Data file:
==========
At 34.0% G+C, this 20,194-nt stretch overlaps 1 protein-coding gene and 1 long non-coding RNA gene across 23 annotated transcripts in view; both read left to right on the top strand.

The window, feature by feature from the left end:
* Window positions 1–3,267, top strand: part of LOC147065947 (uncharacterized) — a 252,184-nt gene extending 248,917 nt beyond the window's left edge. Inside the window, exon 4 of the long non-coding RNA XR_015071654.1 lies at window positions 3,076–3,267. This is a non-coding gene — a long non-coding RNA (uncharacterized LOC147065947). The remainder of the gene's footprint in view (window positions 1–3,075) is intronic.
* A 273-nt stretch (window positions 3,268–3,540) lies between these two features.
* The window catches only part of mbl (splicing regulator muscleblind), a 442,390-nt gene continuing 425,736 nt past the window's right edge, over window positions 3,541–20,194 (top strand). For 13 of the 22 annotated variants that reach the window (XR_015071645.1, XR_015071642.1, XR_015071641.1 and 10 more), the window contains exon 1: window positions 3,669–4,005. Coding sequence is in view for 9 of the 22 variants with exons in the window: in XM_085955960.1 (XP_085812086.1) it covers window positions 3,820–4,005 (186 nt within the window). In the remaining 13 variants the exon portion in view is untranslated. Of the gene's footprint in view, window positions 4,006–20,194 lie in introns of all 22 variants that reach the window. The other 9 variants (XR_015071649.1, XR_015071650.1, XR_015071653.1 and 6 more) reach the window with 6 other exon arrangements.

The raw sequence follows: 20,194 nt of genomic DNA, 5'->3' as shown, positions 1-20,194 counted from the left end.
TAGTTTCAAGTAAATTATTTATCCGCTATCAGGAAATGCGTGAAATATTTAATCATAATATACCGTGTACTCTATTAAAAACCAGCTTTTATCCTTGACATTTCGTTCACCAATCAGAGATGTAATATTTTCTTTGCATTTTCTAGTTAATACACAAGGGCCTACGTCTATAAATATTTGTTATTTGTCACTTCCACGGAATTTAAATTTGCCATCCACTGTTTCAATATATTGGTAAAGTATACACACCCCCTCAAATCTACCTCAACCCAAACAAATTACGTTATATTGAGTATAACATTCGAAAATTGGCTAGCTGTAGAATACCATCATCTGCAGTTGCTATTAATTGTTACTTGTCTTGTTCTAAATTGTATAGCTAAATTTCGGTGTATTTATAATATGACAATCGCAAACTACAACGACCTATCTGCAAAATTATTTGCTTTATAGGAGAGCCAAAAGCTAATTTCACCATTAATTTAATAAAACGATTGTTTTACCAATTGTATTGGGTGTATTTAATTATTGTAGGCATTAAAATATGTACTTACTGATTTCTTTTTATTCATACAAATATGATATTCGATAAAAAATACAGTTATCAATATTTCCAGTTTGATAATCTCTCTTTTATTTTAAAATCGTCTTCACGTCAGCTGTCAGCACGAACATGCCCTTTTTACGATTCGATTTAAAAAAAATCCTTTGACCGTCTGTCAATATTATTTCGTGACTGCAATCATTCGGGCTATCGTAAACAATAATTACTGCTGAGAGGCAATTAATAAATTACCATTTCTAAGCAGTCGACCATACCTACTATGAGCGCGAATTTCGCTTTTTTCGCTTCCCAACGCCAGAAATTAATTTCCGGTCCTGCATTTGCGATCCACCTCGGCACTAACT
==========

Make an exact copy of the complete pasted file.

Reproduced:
At 34.0% G+C, this 20,194-nt stretch overlaps 1 protein-coding gene and 1 long non-coding RNA gene across 23 annotated transcripts in view; both read left to right on the top strand.

The window, feature by feature from the left end:
* Window positions 1–3,267, top strand: part of LOC147065947 (uncharacterized) — a 252,184-nt gene extending 248,917 nt beyond the window's left edge. Inside the window, exon 4 of the long non-coding RNA XR_015071654.1 lies at window positions 3,076–3,267. This is a non-coding gene — a long non-coding RNA (uncharacterized LOC147065947). The remainder of the gene's footprint in view (window positions 1–3,075) is intronic.
* A 273-nt stretch (window positions 3,268–3,540) lies between these two features.
* The window catches only part of mbl (splicing regulator muscleblind), a 442,390-nt gene continuing 425,736 nt past the window's right edge, over window positions 3,541–20,194 (top strand). For 13 of the 22 annotated variants that reach the window (XR_015071645.1, XR_015071642.1, XR_015071641.1 and 10 more), the window contains exon 1: window positions 3,669–4,005. Coding sequence is in view for 9 of the 22 variants with exons in the window: in XM_085955960.1 (XP_085812086.1) it covers window positions 3,820–4,005 (186 nt within the window). In the remaining 13 variants the exon portion in view is untranslated. Of the gene's footprint in view, window positions 4,006–20,194 lie in introns of all 22 variants that reach the window. The other 9 variants (XR_015071649.1, XR_015071650.1, XR_015071653.1 and 6 more) reach the window with 6 other exon arrangements.

The raw sequence follows: 20,194 nt of genomic DNA, 5'->3' as shown, positions 1-20,194 counted from the left end.
TAGTTTCAAGTAAATTATTTATCCGCTATCAGGAAATGCGTGAAATATTTAATCATAATATACCGTGTACTCTATTAAAAACCAGCTTTTATCCTTGACATTTCGTTCACCAATCAGAGATGTAATATTTTCTTTGCATTTTCTAGTTAATACACAAGGGCCTACGTCTATAAATATTTGTTATTTGTCACTTCCACGGAATTTAAATTTGCCATCCACTGTTTCAATATATTGGTAAAGTATACACACCCCCTCAAATCTACCTCAACCCAAACAAATTACGTTATATTGAGTATAACATTCGAAAATTGGCTAGCTGTAGAATACCATCATCTGCAGTTGCTATTAATTGTTACTTGTCTTGTTCTAAATTGTATAGCTAAATTTCGGTGTATTTATAATATGACAATCGCAAACTACAACGACCTATCTGCAAAATTATTTGCTTTATAGGAGAGCCAAAAGCTAATTTCACCATTAATTTAATAAAACGATTGTTTTACCAATTGTATTGGGTGTATTTAATTATTGTAGGCATTAAAATATGTACTTACTGATTTCTTTTTATTCATACAAATATGATATTCGATAAAAAATACAGTTATCAATATTTCCAGTTTGATAATCTCTCTTTTATTTTAAAATCGTCTTCACGTCAGCTGTCAGCACGAACATGCCCTTTTTACGATTCGATTTAAAAAAAATCCTTTGACCGTCTGTCAATATTATTTCGTGACTGCAATCATTCGGGCTATCGTAAACAATAATTACTGCTGAGAGGCAATTAATAAATTACCATTTCTAAGCAGTCGACCATACCTACTATGAGCGCGAATTTCGCTTTTTTCGCTTCCCAACGCCAGAAATTAATTTCCGGTCCTGCATTTGCGATCCACCTCGGCACTAACT